Skip to main content
Topic: Best method to downsample 96kHz/24bit FLAC (Read 13059 times) previous topic - next topic
0 Members and 1 Guest are viewing this topic.

Best method to downsample 96kHz/24bit FLAC

Hello, I have a purchased 96kHz/24bit FLAC file I'd like to resample/downsample to 44.1/16 for mobile use. What is the recommended way to accomplish this? I have the latest version of Foobar and Audacity if that helps. Thanks

Best method to downsample 96kHz/24bit FLAC

Reply #1
The built in foobar resampler is more than adequate for this.

Best method to downsample 96kHz/24bit FLAC

Reply #2
Better results will be with with 48/16 settings (not 44.1/16), because 96=2*48, and mobile devices can play 48 kHz too

Best method to downsample 96kHz/24bit FLAC

Reply #3
Better results will be with with 48/16 settings (not 44.1/16), because 96=2*48,


This is not true.  Pick whichever destination sampling rate you need.  Most likely this is 44.1k for portable devices.

Best method to downsample 96kHz/24bit FLAC

Reply #4
Better results will be with with 48/16 settings (not 44.1/16), because 96=2*48,
No. Good resamplers do not work like that.

If you're resampling from an unnecessarily high sample rate, choose the sample rate that makes the most sense for your situation.
  • If your lossy codec of choice is Opus, use 48kHz.
  • If you know your mobile device resamples everything to a single rate, use that.
  • Otherwise, it probably doesn't matter too much - I'd go for 44.1kHz, since that's what most of my music is.

Best method to downsample 96kHz/24bit FLAC

Reply #5
No. Good resamplers do not work like that.


For what its worth, I don't even think bad ones work like that.  At least their is no advantage for polynomial based resamplers, which are what most high speed, lower accuracy resamplers use. 

Best method to downsample 96kHz/24bit FLAC

Reply #6
OP can use Audacity, foobar2000, SoX mod for foobar2000, SoX commandline, john33's drag and drop programs...

Post if you have any issues.

Best method to downsample 96kHz/24bit FLAC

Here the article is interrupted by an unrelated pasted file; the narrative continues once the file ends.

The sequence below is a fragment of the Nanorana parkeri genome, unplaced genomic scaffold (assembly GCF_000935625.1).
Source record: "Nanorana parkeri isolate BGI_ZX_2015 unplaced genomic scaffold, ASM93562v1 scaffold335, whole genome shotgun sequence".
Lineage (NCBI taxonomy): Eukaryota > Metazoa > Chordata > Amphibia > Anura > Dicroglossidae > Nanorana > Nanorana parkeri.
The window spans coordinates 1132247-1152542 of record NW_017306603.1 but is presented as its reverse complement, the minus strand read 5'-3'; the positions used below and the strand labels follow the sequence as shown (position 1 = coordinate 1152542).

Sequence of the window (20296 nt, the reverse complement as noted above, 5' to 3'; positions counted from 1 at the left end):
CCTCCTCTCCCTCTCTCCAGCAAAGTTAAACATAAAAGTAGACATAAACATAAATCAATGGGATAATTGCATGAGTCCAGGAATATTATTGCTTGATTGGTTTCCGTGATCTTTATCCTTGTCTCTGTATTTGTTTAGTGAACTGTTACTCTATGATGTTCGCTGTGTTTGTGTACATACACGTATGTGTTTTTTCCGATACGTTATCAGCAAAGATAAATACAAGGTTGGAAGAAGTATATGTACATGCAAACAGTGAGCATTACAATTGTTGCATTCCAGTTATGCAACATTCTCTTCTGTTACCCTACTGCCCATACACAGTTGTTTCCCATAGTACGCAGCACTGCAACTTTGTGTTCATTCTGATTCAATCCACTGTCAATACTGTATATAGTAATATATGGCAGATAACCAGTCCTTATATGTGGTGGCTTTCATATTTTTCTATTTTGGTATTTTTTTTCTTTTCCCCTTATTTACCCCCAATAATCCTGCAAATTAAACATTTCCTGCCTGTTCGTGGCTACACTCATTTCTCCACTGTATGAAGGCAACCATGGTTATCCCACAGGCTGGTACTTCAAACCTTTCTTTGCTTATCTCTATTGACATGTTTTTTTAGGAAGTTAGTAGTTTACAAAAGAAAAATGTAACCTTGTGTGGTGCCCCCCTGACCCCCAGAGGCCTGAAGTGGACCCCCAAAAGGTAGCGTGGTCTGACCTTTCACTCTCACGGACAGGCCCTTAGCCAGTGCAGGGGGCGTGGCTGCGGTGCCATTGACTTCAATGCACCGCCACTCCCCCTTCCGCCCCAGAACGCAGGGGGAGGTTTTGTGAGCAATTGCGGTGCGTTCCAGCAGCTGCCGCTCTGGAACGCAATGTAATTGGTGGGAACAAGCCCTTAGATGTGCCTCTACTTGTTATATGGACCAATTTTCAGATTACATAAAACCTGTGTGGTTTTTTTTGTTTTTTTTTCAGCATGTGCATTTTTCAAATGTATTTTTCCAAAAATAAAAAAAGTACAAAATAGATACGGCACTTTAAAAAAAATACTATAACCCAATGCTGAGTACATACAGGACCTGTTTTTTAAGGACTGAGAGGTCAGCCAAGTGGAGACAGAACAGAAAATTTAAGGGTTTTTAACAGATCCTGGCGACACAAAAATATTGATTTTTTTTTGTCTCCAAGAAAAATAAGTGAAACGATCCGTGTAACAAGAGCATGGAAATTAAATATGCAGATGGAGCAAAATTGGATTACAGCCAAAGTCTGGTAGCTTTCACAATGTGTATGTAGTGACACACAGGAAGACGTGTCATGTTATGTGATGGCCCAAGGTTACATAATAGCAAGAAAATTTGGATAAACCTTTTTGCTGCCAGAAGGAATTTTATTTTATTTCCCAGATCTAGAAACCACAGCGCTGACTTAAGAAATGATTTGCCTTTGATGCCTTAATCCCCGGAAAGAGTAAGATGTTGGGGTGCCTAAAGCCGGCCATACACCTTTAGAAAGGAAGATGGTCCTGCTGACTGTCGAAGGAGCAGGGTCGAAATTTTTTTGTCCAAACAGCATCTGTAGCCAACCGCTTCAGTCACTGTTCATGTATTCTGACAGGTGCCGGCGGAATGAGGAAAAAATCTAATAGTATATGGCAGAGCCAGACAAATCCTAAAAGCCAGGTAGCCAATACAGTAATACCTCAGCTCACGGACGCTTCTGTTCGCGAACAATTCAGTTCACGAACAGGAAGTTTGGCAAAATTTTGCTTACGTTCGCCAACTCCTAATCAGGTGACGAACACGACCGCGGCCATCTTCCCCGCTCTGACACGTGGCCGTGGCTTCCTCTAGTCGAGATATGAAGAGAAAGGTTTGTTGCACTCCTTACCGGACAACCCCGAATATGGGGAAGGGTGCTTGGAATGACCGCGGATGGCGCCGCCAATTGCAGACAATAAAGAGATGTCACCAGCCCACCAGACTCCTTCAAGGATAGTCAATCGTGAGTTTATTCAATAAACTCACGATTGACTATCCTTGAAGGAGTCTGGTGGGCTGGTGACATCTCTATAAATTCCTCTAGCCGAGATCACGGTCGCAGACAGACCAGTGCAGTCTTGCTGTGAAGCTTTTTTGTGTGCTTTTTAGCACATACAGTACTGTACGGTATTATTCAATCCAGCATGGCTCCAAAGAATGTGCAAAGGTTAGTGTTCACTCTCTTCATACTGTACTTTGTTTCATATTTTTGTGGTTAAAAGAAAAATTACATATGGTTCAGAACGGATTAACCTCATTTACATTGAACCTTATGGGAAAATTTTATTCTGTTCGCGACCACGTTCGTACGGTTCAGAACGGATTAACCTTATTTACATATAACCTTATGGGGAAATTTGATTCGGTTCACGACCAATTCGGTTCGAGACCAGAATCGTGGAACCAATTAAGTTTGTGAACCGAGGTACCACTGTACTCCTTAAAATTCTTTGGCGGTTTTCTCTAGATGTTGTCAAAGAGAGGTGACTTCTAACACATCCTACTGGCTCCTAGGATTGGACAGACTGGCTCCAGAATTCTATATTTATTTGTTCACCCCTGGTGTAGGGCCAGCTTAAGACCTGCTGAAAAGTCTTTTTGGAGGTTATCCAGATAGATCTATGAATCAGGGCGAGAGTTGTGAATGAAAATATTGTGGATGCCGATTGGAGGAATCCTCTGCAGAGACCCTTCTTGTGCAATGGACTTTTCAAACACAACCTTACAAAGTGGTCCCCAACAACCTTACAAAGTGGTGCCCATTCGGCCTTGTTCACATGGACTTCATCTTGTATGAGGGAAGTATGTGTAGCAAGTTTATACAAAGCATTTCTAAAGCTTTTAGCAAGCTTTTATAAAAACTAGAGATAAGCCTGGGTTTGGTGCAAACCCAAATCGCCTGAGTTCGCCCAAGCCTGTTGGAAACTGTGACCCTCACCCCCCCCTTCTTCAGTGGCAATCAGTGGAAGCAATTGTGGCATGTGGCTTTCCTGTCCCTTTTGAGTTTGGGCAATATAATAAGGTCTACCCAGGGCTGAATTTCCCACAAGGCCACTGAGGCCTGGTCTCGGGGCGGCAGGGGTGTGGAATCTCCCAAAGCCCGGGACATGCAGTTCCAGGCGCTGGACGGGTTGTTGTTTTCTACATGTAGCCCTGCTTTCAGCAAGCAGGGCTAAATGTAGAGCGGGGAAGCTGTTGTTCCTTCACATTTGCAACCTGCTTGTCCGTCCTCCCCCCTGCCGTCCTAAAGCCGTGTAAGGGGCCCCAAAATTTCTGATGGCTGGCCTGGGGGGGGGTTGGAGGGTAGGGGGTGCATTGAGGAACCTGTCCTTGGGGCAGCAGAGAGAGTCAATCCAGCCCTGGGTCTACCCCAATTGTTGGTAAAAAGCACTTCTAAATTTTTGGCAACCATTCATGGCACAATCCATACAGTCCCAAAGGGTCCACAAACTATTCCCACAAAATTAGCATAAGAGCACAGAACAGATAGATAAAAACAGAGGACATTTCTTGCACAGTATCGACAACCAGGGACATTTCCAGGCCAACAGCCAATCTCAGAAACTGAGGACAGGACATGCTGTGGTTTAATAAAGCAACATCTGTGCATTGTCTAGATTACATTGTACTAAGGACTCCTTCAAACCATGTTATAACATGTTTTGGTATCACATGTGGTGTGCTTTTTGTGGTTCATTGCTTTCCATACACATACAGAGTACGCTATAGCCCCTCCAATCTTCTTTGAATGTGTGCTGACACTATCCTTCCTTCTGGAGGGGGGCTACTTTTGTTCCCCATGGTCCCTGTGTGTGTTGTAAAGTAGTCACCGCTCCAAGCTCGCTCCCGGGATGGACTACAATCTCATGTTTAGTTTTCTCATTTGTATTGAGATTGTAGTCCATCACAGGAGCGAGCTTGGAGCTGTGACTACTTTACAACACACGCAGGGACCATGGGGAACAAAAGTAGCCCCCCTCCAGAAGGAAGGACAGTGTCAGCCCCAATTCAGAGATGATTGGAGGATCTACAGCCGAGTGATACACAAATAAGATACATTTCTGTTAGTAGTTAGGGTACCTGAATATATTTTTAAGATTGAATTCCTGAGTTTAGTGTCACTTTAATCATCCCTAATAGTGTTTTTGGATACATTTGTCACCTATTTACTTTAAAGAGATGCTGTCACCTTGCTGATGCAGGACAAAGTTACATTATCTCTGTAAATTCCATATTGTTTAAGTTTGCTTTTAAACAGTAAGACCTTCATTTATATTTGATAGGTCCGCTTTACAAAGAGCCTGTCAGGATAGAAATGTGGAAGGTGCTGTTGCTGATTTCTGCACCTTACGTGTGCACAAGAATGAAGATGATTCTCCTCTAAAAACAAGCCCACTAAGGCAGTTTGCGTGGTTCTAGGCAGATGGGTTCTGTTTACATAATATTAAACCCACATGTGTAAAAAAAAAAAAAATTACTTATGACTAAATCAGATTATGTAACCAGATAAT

Reply #7
For what its worth, I don't even think bad ones work like that.
There is nearest-neighbor resampling. I doubt anyone will be able to find a real resampler that works that way, but it is a valid choice and it probably will sound better with nice even multiples. (I'd like to hear those artifacts!)

Best method to downsample 96kHz/24bit FLAC

Reply #8
No. Good resamplers do not work like that.

For what its worth, I don't even think bad ones work like that.

AFAIK most resamplers build into ADCs are 'decimators' and work like that. Probably other oversampling algorithms as well. However, these clearly aren't general purpose resamplers, so they aren't usable for this job anyway.
Music: sounds arranged such that they construct feelings.

Best method to downsample 96kHz/24bit FLAC

Reply #9
No. Good resamplers do not work like that.

For what its worth, I don't even think bad ones work like that.

AFAIK most resamplers build into ADCs are 'decimators' and work like that.


By definition a decimator has to work like that.  But thats not done for quality reasons, its done because you generally run your ADC at an integer multiple of your actual sampling rate anyway.

Best method to downsample 96kHz/24bit FLAC

Reply #10
For what its worth, I don't even think bad ones work like that.
There is nearest-neighbor resampling. I doubt anyone will be able to find a real resampler that works that way, but it is a valid choice and it probably will sound better with nice even multiples. (I'd like to hear those artifacts!)


Thats a good point.  If its already band limited to 1/4th the sampling rate, nearest neighbor (or even linear) works great for integer ratios.  If its not though, its going to fail horribly.

Best method to downsample 96kHz/24bit FLAC

Reply #11
Another consideration, maybe not best, but workable....

Convert to WAV first.  Then...

Use r8brain freeware for the downsampling of the WAV file versions.  It has an excellent pro reputation for lack of aliasing and artifacts amongst rate converters of WAV files. 

Then reconvert to FLAC using FLACdrop or whatnot. 
And put the tags and artwork back in using Foobar2000. 

Be a false negative of yourself!

Best method to downsample 96kHz/24bit FLAC

Reply #12
There are many excellent sample rate converters to choose from. Here's the obligatory pointer to the graphs at http://src.infinitewave.ca/ ... AFAIK, you shouldn't get audible artifacts when using any converter that that has only red/magenta/violet/blue lines outside the sweep, in the bottom-left two-thirds of the graph. So as stated, nothing's wrong with foobar2000's converter. It is the ones showing orange/yellow/white (aside from the sweep itself) that you need to worry about.

Best method to downsample 96kHz/24bit FLAC

Reply #13
Hello, I have a purchased 96kHz/24bit FLAC file I'd like to resample/downsample to 44.1/16 for mobile use. What is the recommended way to accomplish this?


I was just wondering the same thing, but in my case, I'm worried about the word lenght reduction.
Going from 24 bits to 16 bits, is it important to use dithering? Is it irrelevant?
Or should I take the default behavior from my converter and forget about it?

Thanks and best regards.

Best method to downsample 96kHz/24bit FLAC

Reply #14
For what its worth, I don't even think bad ones work like that.  At least their is no advantage for polynomial based resamplers, which are what most high speed, lower accuracy resamplers use.

I am aware of polyphase based resamplers, but what is "polynomial based" resamplers?